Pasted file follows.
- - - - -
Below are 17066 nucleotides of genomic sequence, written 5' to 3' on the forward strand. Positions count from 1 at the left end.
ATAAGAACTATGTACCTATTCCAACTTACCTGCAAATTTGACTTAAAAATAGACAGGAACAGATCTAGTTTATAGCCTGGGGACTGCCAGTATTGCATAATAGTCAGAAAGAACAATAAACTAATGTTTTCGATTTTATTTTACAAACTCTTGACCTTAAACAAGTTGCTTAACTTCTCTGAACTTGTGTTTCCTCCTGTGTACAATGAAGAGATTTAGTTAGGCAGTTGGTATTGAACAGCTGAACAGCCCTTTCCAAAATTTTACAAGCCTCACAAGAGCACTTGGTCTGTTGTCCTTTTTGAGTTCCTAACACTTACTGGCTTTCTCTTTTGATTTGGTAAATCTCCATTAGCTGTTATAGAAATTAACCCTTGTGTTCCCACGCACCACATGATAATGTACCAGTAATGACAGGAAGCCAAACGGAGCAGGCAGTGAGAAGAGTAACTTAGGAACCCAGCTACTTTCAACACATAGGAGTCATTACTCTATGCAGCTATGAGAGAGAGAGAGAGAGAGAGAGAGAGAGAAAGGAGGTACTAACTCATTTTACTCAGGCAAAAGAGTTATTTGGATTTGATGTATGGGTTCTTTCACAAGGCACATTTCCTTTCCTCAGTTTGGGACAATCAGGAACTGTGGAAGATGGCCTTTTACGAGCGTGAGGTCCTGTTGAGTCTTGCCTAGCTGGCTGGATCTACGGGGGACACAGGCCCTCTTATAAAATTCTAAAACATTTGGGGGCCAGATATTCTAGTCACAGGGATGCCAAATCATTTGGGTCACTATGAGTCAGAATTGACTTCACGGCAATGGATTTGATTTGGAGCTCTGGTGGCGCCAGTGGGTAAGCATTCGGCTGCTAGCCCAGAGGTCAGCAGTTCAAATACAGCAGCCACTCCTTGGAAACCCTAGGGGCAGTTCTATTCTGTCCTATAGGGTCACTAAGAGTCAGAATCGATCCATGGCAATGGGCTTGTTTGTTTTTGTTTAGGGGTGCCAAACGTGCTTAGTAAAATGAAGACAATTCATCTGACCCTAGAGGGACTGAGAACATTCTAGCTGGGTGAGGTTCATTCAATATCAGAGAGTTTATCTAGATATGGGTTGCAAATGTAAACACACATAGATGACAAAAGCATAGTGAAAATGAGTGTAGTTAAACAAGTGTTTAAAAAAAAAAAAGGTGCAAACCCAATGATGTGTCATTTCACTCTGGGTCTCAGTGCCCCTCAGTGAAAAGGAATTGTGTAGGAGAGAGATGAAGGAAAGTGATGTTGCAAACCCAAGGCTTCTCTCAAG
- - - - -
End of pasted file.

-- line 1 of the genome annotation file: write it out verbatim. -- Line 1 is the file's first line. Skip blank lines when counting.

Below are 17066 nucleotides of genomic sequence, written 5' to 3' on the forward strand. Positions count from 1 at the left end.